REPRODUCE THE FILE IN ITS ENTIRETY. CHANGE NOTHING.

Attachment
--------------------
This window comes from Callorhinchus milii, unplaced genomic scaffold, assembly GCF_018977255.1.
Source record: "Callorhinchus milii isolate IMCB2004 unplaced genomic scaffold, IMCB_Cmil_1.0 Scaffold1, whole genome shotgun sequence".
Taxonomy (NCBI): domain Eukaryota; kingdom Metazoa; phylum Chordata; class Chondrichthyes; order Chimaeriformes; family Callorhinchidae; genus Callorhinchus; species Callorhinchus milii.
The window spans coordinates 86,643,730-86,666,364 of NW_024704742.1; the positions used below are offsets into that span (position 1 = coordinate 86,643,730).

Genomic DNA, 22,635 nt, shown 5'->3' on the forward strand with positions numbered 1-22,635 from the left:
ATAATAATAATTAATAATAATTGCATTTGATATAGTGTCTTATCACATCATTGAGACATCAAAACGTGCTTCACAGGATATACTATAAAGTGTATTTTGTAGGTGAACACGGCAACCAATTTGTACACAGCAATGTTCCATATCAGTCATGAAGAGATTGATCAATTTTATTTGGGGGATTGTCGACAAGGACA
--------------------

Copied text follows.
This window comes from Callorhinchus milii, unplaced genomic scaffold, assembly GCF_018977255.1.
Source record: "Callorhinchus milii isolate IMCB2004 unplaced genomic scaffold, IMCB_Cmil_1.0 Scaffold1, whole genome shotgun sequence".
Taxonomy (NCBI): domain Eukaryota; kingdom Metazoa; phylum Chordata; class Chondrichthyes; order Chimaeriformes; family Callorhinchidae; genus Callorhinchus; species Callorhinchus milii.
The window spans coordinates 86,643,730-86,666,364 of NW_024704742.1; the positions used below are offsets into that span (position 1 = coordinate 86,643,730).

Genomic DNA, 22,635 nt, shown 5'->3' on the forward strand with positions numbered 1-22,635 from the left:
ATAATAATAATTAATAATAATTGCATTTGATATAGTGTCTTATCACATCATTGAGACATCAAAACGTGCTTCACAGGATATACTATAAAGTGTATTTTGTAGGTGAACACGGCAACCAATTTGTACACAGCAATGTTCCATATCAGTCATGAAGAGATTGATCAATTTTATTTGGGGGATTGTCGACAAGGACA